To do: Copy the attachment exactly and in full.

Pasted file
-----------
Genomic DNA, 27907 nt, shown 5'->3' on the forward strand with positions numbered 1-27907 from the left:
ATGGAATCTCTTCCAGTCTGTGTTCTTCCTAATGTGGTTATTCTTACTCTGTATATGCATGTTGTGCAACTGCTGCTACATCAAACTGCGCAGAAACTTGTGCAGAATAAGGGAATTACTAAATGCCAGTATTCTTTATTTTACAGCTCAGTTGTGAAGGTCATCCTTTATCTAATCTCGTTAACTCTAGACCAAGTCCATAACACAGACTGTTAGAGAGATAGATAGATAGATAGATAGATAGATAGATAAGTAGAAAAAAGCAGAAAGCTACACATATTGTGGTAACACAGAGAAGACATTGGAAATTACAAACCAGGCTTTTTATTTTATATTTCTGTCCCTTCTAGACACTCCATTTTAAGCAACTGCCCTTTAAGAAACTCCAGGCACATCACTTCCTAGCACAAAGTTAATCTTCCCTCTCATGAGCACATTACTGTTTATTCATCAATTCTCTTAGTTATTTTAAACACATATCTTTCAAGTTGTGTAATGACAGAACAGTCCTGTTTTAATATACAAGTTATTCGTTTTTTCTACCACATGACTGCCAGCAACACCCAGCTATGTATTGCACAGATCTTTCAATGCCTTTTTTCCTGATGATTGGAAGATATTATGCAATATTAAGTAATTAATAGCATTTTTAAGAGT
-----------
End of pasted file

Genomic DNA, 27907 nt, shown 5'->3' on the forward strand with positions numbered 1-27907 from the left:
ATGGAATCTCTTCCAGTCTGTGTTCTTCCTAATGTGGTTATTCTTACTCTGTATATGCATGTTGTGCAACTGCTGCTACATCAAACTGCGCAGAAACTTGTGCAGAATAAGGGAATTACTAAATGCCAGTATTCTTTATTTTACAGCTCAGTTGTGAAGGTCATCCTTTATCTAATCTCGTTAACTCTAGACCAAGTCCATAACACAGACTGTTAGAGAGATAGATAGATAGATAGATAGATAGATAGATAAGTAGAAAAAAGCAGAAAGCTACACATATTGTGGTAACACAGAGAAGACATTGGAAATTACAAACCAGGCTTTTTATTTTATATTTCTGTCCCTTCTAGACACTCCATTTTAAGCAACTGCCCTTTAAGAAACTCCAGGCACATCACTTCCTAGCACAAAGTTAATCTTCCCTCTCATGAGCACATTACTGTTTATTCATCAATTCTCTTAGTTATTTTAAACACATATCTTTCAAGTTGTGTAATGACAGAACAGTCCTGTTTTAATATACAAGTTATTCGTTTTTTCTACCACATGACTGCCAGCAACACCCAGCTATGTATTGCACAGATCTTTCAATGCCTTTTTTCCTGATGATTGGAAGATATTATGCAATATTAAGTAATTAATAGCATTTTTAAGAGT